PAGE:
The American Indian Cultural Center and Museum (AICCM) has received much attention about state funding necessary to complete this project. As a conservative Republican, I was once skeptical about this project, its cost and what it would really mean for Oklahoma.
However, as my education process on this has evolved, I've determined that this is a much-needed economic engine for the state, and specifically my district. I've become a convert and feel like an evangelist on the project. The AICCM makes sense on many levels but the most vital to me is the economic impact it will have on the whole state.
Candidly, any elected official would be shortsighted if he did not want a Smithsonian-style museum in his district, one that represents and displays the core of the state's native beginnings and, by the way, would have an economic impact of more than $325 million. The streams of revenue going into the state could be used to pave highways, purchase smart boards for rural schools or build rural hospitals where we have a shortage of doctors.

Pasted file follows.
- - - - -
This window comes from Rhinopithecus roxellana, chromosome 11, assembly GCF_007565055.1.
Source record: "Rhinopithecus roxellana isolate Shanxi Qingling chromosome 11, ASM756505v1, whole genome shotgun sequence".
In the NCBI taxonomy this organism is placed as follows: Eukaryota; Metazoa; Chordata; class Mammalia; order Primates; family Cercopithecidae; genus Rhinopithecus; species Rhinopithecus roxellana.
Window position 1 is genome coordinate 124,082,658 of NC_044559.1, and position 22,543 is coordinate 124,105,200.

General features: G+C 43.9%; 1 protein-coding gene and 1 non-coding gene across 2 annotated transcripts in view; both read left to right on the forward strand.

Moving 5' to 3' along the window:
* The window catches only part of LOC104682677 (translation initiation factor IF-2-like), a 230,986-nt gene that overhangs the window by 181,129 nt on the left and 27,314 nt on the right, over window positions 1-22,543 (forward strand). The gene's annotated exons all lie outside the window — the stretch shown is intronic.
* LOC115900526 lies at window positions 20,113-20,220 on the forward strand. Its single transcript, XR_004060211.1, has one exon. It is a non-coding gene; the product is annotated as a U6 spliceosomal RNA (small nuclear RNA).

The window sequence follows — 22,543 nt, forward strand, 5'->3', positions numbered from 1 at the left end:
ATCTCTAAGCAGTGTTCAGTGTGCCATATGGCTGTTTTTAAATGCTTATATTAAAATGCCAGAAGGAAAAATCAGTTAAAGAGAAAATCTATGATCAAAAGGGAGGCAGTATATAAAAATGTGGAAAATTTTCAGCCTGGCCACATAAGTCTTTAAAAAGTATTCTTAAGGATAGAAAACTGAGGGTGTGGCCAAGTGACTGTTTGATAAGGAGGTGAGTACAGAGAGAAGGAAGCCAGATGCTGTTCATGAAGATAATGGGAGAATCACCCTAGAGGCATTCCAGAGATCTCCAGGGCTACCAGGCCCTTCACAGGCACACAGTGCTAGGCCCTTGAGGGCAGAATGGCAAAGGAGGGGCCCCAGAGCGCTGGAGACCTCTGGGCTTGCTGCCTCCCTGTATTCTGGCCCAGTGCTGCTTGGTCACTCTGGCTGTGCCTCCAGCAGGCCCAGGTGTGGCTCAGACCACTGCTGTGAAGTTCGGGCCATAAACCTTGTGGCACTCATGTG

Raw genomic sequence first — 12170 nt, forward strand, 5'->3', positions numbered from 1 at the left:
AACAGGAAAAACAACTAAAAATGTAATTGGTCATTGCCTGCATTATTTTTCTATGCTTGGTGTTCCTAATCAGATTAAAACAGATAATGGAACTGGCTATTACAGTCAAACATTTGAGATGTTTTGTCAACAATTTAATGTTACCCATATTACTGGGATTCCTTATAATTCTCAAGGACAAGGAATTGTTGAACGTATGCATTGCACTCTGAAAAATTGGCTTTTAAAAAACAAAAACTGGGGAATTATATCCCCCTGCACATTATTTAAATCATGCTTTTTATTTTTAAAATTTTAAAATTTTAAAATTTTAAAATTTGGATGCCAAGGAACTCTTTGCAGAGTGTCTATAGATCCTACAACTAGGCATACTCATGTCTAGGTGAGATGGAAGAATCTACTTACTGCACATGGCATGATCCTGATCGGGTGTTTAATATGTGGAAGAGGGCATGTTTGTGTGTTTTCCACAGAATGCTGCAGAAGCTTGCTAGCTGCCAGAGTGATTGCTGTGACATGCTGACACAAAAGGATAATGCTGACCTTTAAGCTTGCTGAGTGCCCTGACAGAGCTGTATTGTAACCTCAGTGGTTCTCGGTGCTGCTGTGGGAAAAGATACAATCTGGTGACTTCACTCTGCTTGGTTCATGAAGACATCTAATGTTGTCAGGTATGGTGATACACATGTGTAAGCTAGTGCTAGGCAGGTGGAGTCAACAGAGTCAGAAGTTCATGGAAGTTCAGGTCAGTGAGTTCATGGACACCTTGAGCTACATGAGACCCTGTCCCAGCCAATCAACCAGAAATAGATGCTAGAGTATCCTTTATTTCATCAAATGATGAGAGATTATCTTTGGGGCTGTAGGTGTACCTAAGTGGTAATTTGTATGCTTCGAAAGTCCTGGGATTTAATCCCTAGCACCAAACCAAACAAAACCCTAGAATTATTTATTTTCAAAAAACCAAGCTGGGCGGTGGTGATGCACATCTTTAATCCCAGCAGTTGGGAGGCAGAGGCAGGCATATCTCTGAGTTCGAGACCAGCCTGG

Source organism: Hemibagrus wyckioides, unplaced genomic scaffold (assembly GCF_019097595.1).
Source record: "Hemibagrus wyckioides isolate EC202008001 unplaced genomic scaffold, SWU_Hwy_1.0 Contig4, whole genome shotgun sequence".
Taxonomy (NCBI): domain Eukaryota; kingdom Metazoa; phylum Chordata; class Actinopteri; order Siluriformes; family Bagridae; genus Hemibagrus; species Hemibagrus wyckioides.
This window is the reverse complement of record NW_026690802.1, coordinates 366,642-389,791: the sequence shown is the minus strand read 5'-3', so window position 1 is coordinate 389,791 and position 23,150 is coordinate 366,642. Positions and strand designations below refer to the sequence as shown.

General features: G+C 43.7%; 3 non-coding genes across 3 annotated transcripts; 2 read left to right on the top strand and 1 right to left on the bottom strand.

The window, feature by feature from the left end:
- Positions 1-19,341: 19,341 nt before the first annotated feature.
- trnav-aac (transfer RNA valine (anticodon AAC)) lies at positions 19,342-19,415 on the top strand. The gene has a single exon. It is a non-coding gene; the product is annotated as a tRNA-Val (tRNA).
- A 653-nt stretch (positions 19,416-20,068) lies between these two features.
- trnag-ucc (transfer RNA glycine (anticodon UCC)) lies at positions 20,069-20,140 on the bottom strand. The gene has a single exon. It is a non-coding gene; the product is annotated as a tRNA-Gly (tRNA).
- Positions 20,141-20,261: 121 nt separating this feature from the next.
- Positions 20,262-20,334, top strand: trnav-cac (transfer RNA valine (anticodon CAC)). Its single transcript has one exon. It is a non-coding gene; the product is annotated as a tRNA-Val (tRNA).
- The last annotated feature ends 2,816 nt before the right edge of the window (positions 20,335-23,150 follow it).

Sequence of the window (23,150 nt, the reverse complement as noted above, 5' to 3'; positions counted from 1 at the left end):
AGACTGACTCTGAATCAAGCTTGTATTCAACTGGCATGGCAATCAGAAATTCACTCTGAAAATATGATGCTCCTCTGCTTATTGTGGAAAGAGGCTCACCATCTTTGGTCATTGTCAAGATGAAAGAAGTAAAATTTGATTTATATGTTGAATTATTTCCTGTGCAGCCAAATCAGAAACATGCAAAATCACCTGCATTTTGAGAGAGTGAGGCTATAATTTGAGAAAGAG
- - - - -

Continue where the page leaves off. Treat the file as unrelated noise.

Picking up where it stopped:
For the cost of a cup of coffee for each taxpayer, we could reap the benefits of our investment — but only when the AICCM is open.
Never before have all 39 tribes joined to complete such a project. This only supports the necessity for the completion of the AICCM, which will allow Oklahomans to be a part of history together as one people from many beginnings.
I've been dismayed in recent weeks by the “us against them” argument circulating in Oklahoma media and popular opinion. The AICCM is for all Oklahomans, not just for Native Americans or any single tribe. This will be open and benefit all Oklahomans and serve as a reminder of our beginnings and heritage. I am working to finish this project because of my core belief that it's important to know where you come from in order to understand the present and prepare for the future.